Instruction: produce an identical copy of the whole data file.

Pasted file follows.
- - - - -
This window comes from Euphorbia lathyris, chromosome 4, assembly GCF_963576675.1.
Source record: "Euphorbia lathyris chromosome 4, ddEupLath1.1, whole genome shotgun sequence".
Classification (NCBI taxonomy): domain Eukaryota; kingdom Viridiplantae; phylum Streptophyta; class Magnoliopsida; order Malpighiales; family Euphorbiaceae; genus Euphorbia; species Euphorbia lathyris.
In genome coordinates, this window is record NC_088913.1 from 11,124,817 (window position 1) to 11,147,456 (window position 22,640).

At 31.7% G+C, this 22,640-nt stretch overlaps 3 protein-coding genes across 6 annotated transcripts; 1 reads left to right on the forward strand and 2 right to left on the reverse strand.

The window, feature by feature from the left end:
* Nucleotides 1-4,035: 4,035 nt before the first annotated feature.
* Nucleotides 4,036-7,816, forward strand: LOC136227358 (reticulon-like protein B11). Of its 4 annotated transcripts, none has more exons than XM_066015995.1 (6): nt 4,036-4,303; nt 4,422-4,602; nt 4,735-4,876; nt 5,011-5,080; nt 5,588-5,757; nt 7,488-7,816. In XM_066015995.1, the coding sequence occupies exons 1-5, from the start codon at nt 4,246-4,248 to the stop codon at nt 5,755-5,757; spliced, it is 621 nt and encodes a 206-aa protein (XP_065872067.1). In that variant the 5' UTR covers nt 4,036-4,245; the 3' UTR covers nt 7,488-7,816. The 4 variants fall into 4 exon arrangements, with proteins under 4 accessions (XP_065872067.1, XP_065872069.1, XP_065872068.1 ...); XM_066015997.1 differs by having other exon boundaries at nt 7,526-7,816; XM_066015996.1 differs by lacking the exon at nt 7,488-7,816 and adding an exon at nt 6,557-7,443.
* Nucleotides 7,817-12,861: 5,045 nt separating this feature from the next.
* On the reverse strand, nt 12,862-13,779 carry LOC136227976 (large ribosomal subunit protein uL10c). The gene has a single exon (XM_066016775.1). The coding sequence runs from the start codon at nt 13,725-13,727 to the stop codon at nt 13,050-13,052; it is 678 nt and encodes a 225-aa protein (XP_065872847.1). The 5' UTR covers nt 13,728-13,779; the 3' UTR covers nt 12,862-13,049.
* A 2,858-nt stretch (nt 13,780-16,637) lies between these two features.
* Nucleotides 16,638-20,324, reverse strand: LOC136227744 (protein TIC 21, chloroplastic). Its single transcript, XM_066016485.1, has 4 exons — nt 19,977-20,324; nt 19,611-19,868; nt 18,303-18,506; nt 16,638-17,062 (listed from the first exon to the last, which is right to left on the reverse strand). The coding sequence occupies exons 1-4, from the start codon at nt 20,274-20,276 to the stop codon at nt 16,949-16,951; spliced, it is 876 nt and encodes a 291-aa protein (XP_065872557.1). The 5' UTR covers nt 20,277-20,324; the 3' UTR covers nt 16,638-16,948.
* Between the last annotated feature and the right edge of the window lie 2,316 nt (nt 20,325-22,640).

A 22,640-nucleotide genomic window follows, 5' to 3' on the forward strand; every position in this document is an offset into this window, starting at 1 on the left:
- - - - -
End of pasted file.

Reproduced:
This window comes from Euphorbia lathyris, chromosome 4, assembly GCF_963576675.1.
Source record: "Euphorbia lathyris chromosome 4, ddEupLath1.1, whole genome shotgun sequence".
Classification (NCBI taxonomy): domain Eukaryota; kingdom Viridiplantae; phylum Streptophyta; class Magnoliopsida; order Malpighiales; family Euphorbiaceae; genus Euphorbia; species Euphorbia lathyris.
In genome coordinates, this window is record NC_088913.1 from 11,124,817 (window position 1) to 11,147,456 (window position 22,640).

At 31.7% G+C, this 22,640-nt stretch overlaps 3 protein-coding genes across 6 annotated transcripts; 1 reads left to right on the forward strand and 2 right to left on the reverse strand.

The window, feature by feature from the left end:
* Nucleotides 1-4,035: 4,035 nt before the first annotated feature.
* Nucleotides 4,036-7,816, forward strand: LOC136227358 (reticulon-like protein B11). Of its 4 annotated transcripts, none has more exons than XM_066015995.1 (6): nt 4,036-4,303; nt 4,422-4,602; nt 4,735-4,876; nt 5,011-5,080; nt 5,588-5,757; nt 7,488-7,816. In XM_066015995.1, the coding sequence occupies exons 1-5, from the start codon at nt 4,246-4,248 to the stop codon at nt 5,755-5,757; spliced, it is 621 nt and encodes a 206-aa protein (XP_065872067.1). In that variant the 5' UTR covers nt 4,036-4,245; the 3' UTR covers nt 7,488-7,816. The 4 variants fall into 4 exon arrangements, with proteins under 4 accessions (XP_065872067.1, XP_065872069.1, XP_065872068.1 ...); XM_066015997.1 differs by having other exon boundaries at nt 7,526-7,816; XM_066015996.1 differs by lacking the exon at nt 7,488-7,816 and adding an exon at nt 6,557-7,443.
* Nucleotides 7,817-12,861: 5,045 nt separating this feature from the next.
* On the reverse strand, nt 12,862-13,779 carry LOC136227976 (large ribosomal subunit protein uL10c). The gene has a single exon (XM_066016775.1). The coding sequence runs from the start codon at nt 13,725-13,727 to the stop codon at nt 13,050-13,052; it is 678 nt and encodes a 225-aa protein (XP_065872847.1). The 5' UTR covers nt 13,728-13,779; the 3' UTR covers nt 12,862-13,049.
* A 2,858-nt stretch (nt 13,780-16,637) lies between these two features.
* Nucleotides 16,638-20,324, reverse strand: LOC136227744 (protein TIC 21, chloroplastic). Its single transcript, XM_066016485.1, has 4 exons — nt 19,977-20,324; nt 19,611-19,868; nt 18,303-18,506; nt 16,638-17,062 (listed from the first exon to the last, which is right to left on the reverse strand). The coding sequence occupies exons 1-4, from the start codon at nt 20,274-20,276 to the stop codon at nt 16,949-16,951; spliced, it is 876 nt and encodes a 291-aa protein (XP_065872557.1). The 5' UTR covers nt 20,277-20,324; the 3' UTR covers nt 16,638-16,948.
* Between the last annotated feature and the right edge of the window lie 2,316 nt (nt 20,325-22,640).

A 22,640-nucleotide genomic window follows, 5' to 3' on the forward strand; every position in this document is an offset into this window, starting at 1 on the left: